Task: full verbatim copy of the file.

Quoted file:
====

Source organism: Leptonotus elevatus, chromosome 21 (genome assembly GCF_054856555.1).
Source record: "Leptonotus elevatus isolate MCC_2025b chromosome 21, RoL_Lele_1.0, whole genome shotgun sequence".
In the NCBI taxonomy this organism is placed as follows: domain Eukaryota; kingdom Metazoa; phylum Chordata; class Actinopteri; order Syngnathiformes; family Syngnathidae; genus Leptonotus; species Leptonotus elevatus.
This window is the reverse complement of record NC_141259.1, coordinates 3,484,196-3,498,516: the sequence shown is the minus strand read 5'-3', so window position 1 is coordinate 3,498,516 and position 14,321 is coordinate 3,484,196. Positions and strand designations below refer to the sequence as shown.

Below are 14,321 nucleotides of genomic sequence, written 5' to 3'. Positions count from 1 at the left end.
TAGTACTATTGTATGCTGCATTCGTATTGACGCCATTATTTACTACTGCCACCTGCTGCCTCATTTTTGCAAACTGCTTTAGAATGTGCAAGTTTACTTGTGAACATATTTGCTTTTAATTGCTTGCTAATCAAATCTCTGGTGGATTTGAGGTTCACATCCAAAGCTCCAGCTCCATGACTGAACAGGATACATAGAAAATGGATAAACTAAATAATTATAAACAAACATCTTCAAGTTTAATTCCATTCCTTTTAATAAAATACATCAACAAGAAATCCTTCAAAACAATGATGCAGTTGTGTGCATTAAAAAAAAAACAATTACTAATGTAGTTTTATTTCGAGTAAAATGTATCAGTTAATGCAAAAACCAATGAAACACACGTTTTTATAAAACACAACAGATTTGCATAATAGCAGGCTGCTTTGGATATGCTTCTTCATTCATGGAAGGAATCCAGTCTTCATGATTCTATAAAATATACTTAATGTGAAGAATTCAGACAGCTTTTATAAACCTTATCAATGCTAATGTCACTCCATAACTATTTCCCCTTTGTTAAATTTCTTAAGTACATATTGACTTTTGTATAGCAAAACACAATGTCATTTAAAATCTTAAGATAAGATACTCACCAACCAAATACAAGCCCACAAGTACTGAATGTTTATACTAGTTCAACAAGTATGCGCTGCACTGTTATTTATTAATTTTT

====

Source organism: Leptonotus elevatus, chromosome 21 (genome assembly GCF_054856555.1).
Source record: "Leptonotus elevatus isolate MCC_2025b chromosome 21, RoL_Lele_1.0, whole genome shotgun sequence".
In the NCBI taxonomy this organism is placed as follows: domain Eukaryota; kingdom Metazoa; phylum Chordata; class Actinopteri; order Syngnathiformes; family Syngnathidae; genus Leptonotus; species Leptonotus elevatus.
This window is the reverse complement of record NC_141259.1, coordinates 3,484,196-3,498,516: the sequence shown is the minus strand read 5'-3', so window position 1 is coordinate 3,498,516 and position 14,321 is coordinate 3,484,196. Positions and strand designations below refer to the sequence as shown.

Below are 14,321 nucleotides of genomic sequence, written 5' to 3'. Positions count from 1 at the left end.
TAGTACTATTGTATGCTGCATTCGTATTGACGCCATTATTTACTACTGCCACCTGCTGCCTCATTTTTGCAAACTGCTTTAGAATGTGCAAGTTTACTTGTGAACATATTTGCTTTTAATTGCTTGCTAATCAAATCTCTGGTGGATTTGAGGTTCACATCCAAAGCTCCAGCTCCATGACTGAACAGGATACATAGAAAATGGATAAACTAAATAATTATAAACAAACATCTTCAAGTTTAATTCCATTCCTTTTAATAAAATACATCAACAAGAAATCCTTCAAAACAATGATGCAGTTGTGTGCATTAAAAAAAAAACAATTACTAATGTAGTTTTATTTCGAGTAAAATGTATCAGTTAATGCAAAAACCAATGAAACACACGTTTTTATAAAACACAACAGATTTGCATAATAGCAGGCTGCTTTGGATATGCTTCTTCATTCATGGAAGGAATCCAGTCTTCATGATTCTATAAAATATACTTAATGTGAAGAATTCAGACAGCTTTTATAAACCTTATCAATGCTAATGTCACTCCATAACTATTTCCCCTTTGTTAAATTTCTTAAGTACATATTGACTTTTGTATAGCAAAACACAATGTCATTTAAAATCTTAAGATAAGATACTCACCAACCAAATACAAGCCCACAAGTACTGAATGTTTATACTAGTTCAACAAGTATGCGCTGCACTGTTATTTATTAATTTTT